Gum disease, nerve infection in the mouth

The misunderstood disease

The anatomic connections between the tooth nerve and the gum and bone around the tooth provide a pathway for combined Gum-Nerve disease through apical foramina (the ori­fice at the end of the root through which the nerve and the blood ves­sels pass through from surrounding tissue to keep the tooth vital and alive). This pathway facilitates the nerve disease to spread out from the tooth to the surrounding bone and gum tissue, vice versa the gum disease can affect the tooth nerve through the same pathway.

These lesions can be classified as:

Primary Nerve Infection / Lesion

This lesion originates from the dental pulp (tooth nerve inside the root) due to decay (cavity), As a result, the nerve tissue can be com­pletely necrotic (dead), there is destruction of the bone attached to the root, swelling, fistula (small in­fection drainage by the tooth) usu­ally located close to the root apex (the tip of the root).

Primary Nerve / Secondary Gum Lesion

This develops from long-standing apical pathology/primary nerve in­fection (infection on the tip of the root of the tooth). Expansion of the infection up along the root destroy the gum fibers and adjacent jaw bone surrounding the tooth until reaching up to the gum by the crown surface (the visible part of the tooth).

Primary Gum Lesion

This lesion originates from the gum margins up by the tooth and spreads down destroying the gum fibers causing mobility (movement) in the tooth and infection pockets around the tooth. However, the tooth nerve stays vital. This happens usually in people with poor Oral Hygiene.

Primary Gum/ Secondary Nerve Lesion

This lesion results from spread of the infection gum pockets along the root surface down to the apical foramina (the orifice at the root tip). In this case, the tooth nerve will become necrotic (die).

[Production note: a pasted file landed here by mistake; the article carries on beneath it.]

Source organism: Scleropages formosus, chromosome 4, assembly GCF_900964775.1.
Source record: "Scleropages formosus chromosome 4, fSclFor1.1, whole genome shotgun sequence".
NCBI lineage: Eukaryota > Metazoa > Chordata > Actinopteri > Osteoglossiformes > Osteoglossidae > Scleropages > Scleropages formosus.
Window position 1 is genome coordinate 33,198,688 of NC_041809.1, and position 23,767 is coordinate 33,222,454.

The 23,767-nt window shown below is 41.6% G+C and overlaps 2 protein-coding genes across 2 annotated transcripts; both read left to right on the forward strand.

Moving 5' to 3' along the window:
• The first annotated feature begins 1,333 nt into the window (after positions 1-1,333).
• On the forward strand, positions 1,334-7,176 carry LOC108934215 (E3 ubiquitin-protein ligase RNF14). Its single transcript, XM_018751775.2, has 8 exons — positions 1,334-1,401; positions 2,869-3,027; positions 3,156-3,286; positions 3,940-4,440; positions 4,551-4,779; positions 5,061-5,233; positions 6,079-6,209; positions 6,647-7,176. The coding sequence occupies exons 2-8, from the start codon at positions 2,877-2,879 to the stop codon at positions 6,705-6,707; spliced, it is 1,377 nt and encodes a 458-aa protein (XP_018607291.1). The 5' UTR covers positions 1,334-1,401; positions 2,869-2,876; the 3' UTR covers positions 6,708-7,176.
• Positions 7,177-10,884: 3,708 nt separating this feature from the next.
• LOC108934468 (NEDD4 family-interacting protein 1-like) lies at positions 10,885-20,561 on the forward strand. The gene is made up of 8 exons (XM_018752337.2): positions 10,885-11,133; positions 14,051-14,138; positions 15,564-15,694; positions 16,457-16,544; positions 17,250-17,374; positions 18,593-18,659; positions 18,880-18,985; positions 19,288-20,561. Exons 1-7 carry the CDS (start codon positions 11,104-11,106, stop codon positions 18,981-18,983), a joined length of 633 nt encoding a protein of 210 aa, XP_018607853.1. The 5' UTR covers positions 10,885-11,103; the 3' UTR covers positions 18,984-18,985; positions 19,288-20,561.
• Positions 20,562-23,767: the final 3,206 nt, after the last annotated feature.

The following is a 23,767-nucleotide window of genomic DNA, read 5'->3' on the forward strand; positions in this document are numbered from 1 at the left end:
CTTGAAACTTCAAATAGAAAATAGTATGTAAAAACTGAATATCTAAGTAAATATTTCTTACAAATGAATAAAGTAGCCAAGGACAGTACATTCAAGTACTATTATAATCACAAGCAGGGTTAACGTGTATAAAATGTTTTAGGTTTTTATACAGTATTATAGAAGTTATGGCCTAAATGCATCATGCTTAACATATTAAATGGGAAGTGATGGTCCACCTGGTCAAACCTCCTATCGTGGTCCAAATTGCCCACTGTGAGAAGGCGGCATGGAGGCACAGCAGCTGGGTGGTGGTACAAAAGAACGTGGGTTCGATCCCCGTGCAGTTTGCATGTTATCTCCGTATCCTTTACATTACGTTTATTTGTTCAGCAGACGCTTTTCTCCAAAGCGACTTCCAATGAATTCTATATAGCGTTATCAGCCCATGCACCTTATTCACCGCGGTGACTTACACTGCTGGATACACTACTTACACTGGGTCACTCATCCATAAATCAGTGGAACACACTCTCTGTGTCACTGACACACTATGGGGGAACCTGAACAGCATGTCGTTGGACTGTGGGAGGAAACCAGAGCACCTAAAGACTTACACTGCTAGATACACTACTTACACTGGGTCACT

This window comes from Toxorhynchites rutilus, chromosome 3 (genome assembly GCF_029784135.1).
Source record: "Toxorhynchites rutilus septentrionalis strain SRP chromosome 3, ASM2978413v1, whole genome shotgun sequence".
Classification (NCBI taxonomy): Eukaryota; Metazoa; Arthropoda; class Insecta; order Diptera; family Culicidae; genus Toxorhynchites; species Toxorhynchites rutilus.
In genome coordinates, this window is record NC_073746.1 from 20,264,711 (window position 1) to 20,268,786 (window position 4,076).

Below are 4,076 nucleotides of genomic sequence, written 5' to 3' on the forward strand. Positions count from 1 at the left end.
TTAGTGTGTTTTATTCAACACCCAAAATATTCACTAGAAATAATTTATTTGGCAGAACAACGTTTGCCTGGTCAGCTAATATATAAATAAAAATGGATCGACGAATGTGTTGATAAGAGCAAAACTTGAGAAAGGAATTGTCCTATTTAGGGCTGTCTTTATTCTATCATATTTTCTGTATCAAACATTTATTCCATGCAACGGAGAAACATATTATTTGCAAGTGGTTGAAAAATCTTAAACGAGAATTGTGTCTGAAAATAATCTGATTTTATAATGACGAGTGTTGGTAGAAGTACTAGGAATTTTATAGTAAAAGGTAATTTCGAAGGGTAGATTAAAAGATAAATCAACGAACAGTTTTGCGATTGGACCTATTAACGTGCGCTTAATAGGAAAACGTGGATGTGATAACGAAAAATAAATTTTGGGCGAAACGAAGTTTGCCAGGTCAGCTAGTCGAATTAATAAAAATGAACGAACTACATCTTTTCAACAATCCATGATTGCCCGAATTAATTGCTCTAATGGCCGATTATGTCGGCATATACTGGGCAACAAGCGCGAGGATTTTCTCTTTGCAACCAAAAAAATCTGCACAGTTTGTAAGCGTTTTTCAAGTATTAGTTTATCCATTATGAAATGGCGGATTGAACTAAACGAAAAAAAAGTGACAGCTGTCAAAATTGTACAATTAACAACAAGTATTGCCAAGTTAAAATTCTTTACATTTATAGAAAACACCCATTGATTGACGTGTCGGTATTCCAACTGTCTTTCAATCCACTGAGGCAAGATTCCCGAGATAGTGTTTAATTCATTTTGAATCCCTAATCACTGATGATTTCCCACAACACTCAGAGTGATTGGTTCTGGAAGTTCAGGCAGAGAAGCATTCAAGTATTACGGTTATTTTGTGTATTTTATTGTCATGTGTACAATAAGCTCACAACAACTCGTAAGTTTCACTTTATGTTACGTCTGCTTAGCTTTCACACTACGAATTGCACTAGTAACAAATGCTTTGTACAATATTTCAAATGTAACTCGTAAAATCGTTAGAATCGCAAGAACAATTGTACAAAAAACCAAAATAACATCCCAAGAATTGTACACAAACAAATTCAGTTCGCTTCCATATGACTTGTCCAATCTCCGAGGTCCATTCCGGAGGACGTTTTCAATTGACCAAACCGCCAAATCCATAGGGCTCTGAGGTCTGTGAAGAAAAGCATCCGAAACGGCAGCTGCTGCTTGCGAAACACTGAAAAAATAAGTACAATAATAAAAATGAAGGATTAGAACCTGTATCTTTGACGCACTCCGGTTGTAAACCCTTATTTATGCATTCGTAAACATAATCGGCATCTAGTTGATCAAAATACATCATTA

True Combined Lesion

This is a product of independent gum and nerve lesions. Usually, this hap­pens to people with bad oral hygiene, multiple decayed teeth (cavities), that ignore their dental health and re­call dental visits. This clinically rep­resents as widespread gum infection pockets and necrotic nerve tissues.


Careful assessment of patient his­tory, clinical exam, and radiographic exams (x-rays) are all required to ac­curately differentiate between gum lesion, nerve lesion, or combined Gum-Nerve lesion.

Although, root canal treatment removes the bacteria from inside the tooth (root), the overall prog­nosis depends on the remaining diseased gum tissue attached to the root surface. Yet, root canal treat­ment should be performed PRIOR to any gum therapy. The control of the nerve infection is important to the success of the gum therapy following. Upon completion of the root canal treatment, gum therapy will start first with a deep cleaning followed by gum surgery as needed.

After 3-6 months, re-evaluation of the gum therapy for periodic maintenance. These therapies pro­mote the formation of a new layer of cementum (the layer of the tooth covering the root surface) which fa­cilitate the growth of gum fibers for better attachment of the tooth root to the surrounding bone.

 Wishing you all best oral health as it affects your overall body health.

Nahla Wadie-Salem, B.D.S., D.D.S. is an adjunct clinical instructor in the Restorative Department at the University of Detroit Mercy Dental School.